What's in a thought? When it comes to the zebrafish, now you can see for yourself. For the first time, Japanese researchers have captured video of thoughts moving through a zebrafish's brain.
By genetically modifying a transparent zebrafish larvae to create a glow in reaction to calcium ions--which skyrocket during neuron activity--scientists could track the regions in the fish's brain activated by the thought process.
Researchers released a paramecium, a single-celled zebrafish food source shaped like a grain of rice, and watched the glowing neurological response from the fish. As the paramecium moves from right to left, the zebrafish's thoughts bounce from left to right.
This research could lead to better psychiatric medications, according to Koichi Kawakami, one of the co-authors of the paper in Current Biology. Plus, there's always the possibility of thought detection: "In the future, we can interpret an animal's behavior, including learning and memory, fear, joy, or anger, based on the activity of particular combinations of neurons," he said.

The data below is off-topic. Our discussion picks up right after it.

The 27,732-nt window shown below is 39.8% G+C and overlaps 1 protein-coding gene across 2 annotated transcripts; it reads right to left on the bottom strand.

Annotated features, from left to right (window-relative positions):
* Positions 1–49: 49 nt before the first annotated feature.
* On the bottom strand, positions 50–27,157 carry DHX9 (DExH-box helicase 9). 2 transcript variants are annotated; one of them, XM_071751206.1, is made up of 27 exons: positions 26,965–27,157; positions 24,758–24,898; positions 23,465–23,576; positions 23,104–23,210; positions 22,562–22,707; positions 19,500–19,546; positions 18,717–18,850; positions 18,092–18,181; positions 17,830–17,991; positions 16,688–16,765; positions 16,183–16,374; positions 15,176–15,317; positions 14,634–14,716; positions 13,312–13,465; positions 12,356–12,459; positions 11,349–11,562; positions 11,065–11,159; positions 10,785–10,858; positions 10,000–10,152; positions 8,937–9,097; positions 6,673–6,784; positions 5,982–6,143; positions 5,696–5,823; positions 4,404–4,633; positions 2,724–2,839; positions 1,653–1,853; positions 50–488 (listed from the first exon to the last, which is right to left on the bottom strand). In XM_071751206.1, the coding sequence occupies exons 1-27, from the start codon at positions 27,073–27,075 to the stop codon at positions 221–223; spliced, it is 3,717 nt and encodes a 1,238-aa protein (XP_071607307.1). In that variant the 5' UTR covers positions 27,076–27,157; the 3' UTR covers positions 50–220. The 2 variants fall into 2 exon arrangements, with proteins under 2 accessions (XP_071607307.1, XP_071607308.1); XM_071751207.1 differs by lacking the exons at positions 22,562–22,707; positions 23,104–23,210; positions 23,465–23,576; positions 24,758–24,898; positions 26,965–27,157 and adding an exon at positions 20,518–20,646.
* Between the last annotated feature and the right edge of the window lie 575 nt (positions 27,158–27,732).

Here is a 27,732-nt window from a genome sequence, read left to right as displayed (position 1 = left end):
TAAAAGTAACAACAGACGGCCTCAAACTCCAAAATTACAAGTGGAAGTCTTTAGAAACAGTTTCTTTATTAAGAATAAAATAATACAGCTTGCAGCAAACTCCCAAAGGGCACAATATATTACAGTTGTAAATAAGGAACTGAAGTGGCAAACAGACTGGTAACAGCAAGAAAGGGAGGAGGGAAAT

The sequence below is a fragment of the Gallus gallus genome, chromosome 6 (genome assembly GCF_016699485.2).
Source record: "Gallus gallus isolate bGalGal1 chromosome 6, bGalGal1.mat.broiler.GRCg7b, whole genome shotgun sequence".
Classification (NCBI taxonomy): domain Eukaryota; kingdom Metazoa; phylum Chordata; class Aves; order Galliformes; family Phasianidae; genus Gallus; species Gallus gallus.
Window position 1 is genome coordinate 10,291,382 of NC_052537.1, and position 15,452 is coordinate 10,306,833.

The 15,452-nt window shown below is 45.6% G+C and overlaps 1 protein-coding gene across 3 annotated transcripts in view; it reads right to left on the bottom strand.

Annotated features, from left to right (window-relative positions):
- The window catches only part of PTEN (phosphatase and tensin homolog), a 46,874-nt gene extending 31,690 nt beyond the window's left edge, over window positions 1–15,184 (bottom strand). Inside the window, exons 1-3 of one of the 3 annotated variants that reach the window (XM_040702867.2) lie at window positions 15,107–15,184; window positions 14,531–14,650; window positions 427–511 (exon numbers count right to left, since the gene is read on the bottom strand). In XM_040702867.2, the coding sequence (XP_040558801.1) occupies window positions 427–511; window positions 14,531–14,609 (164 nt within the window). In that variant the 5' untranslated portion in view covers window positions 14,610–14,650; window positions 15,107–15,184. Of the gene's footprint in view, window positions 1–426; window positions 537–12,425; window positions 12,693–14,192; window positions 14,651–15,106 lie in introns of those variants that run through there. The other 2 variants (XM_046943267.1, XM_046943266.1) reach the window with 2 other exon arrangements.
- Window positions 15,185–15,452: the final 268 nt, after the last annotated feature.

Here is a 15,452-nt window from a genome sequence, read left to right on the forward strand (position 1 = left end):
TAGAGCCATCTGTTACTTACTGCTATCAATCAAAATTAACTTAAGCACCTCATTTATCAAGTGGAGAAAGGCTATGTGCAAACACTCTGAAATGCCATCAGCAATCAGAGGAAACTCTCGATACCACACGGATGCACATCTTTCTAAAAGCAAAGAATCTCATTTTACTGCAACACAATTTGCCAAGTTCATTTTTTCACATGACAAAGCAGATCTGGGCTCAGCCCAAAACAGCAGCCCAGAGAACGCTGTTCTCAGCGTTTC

How about we just keep watching the glowing fish?
We are going to see a lot more biology medical science in the future from the little Zebra fish.
This is amazing.
You can see the left side of his brain activates when food is on the right side and vice-versa.
How do we know what the fish thinks about what it sees? It is assume he thinks its food.
All I know is I see activity in the brain in relationship to external movement for the fish.
The fish could be just having bad thoughts about bad sushi he ate the other day, for all we know,lol.